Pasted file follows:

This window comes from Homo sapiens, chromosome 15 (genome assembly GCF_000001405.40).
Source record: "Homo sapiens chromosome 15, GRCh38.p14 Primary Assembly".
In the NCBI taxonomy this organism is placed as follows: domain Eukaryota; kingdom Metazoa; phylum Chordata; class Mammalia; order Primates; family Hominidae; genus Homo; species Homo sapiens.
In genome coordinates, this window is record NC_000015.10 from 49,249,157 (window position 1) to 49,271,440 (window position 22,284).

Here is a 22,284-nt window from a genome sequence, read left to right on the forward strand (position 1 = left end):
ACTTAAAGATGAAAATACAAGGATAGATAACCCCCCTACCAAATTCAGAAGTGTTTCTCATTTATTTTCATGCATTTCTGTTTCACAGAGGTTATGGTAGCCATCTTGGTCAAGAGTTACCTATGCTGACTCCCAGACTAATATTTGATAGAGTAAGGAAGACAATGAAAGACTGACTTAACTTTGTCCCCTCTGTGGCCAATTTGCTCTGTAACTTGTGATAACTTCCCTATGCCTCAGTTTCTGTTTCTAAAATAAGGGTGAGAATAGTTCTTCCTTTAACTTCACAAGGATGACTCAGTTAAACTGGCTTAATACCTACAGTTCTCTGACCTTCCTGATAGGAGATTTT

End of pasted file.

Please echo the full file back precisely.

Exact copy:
This window comes from Homo sapiens, chromosome 15 (genome assembly GCF_000001405.40).
Source record: "Homo sapiens chromosome 15, GRCh38.p14 Primary Assembly".
In the NCBI taxonomy this organism is placed as follows: domain Eukaryota; kingdom Metazoa; phylum Chordata; class Mammalia; order Primates; family Hominidae; genus Homo; species Homo sapiens.
In genome coordinates, this window is record NC_000015.10 from 49,249,157 (window position 1) to 49,271,440 (window position 22,284).

Here is a 22,284-nt window from a genome sequence, read left to right on the forward strand (position 1 = left end):
ACTTAAAGATGAAAATACAAGGATAGATAACCCCCCTACCAAATTCAGAAGTGTTTCTCATTTATTTTCATGCATTTCTGTTTCACAGAGGTTATGGTAGCCATCTTGGTCAAGAGTTACCTATGCTGACTCCCAGACTAATATTTGATAGAGTAAGGAAGACAATGAAAGACTGACTTAACTTTGTCCCCTCTGTGGCCAATTTGCTCTGTAACTTGTGATAACTTCCCTATGCCTCAGTTTCTGTTTCTAAAATAAGGGTGAGAATAGTTCTTCCTTTAACTTCACAAGGATGACTCAGTTAAACTGGCTTAATACCTACAGTTCTCTGACCTTCCTGATAGGAGATTTT